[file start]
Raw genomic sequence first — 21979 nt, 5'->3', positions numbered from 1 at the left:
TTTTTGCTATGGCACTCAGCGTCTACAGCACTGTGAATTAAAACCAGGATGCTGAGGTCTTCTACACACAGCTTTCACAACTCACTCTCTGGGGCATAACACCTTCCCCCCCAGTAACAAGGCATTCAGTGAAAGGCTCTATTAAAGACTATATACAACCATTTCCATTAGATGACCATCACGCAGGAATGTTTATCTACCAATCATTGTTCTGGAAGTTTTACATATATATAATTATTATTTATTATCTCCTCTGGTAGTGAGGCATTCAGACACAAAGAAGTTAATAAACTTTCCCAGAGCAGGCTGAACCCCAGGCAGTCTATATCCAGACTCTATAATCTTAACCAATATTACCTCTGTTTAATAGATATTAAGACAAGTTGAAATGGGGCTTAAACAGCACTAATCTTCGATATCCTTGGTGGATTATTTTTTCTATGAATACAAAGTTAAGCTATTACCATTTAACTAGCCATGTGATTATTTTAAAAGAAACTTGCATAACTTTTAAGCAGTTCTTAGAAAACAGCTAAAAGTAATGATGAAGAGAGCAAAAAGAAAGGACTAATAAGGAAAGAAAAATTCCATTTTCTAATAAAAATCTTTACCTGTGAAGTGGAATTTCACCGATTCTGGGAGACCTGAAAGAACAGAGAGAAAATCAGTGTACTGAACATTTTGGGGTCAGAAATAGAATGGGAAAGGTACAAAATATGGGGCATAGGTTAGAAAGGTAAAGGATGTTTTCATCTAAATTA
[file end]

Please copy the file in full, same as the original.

Raw genomic sequence first — 21979 nt, 5'->3', positions numbered from 1 at the left:
TTTTTGCTATGGCACTCAGCGTCTACAGCACTGTGAATTAAAACCAGGATGCTGAGGTCTTCTACACACAGCTTTCACAACTCACTCTCTGGGGCATAACACCTTCCCCCCCAGTAACAAGGCATTCAGTGAAAGGCTCTATTAAAGACTATATACAACCATTTCCATTAGATGACCATCACGCAGGAATGTTTATCTACCAATCATTGTTCTGGAAGTTTTACATATATATAATTATTATTTATTATCTCCTCTGGTAGTGAGGCATTCAGACACAAAGAAGTTAATAAACTTTCCCAGAGCAGGCTGAACCCCAGGCAGTCTATATCCAGACTCTATAATCTTAACCAATATTACCTCTGTTTAATAGATATTAAGACAAGTTGAAATGGGGCTTAAACAGCACTAATCTTCGATATCCTTGGTGGATTATTTTTTCTATGAATACAAAGTTAAGCTATTACCATTTAACTAGCCATGTGATTATTTTAAAAGAAACTTGCATAACTTTTAAGCAGTTCTTAGAAAACAGCTAAAAGTAATGATGAAGAGAGCAAAAAGAAAGGACTAATAAGGAAAGAAAAATTCCATTTTCTAATAAAAATCTTTACCTGTGAAGTGGAATTTCACCGATTCTGGGAGACCTGAAAGAACAGAGAGAAAATCAGTGTACTGAACATTTTGGGGTCAGAAATAGAATGGGAAAGGTACAAAATATGGGGCATAGGTTAGAAAGGTAAAGGATGTTTTCATCTAAATTA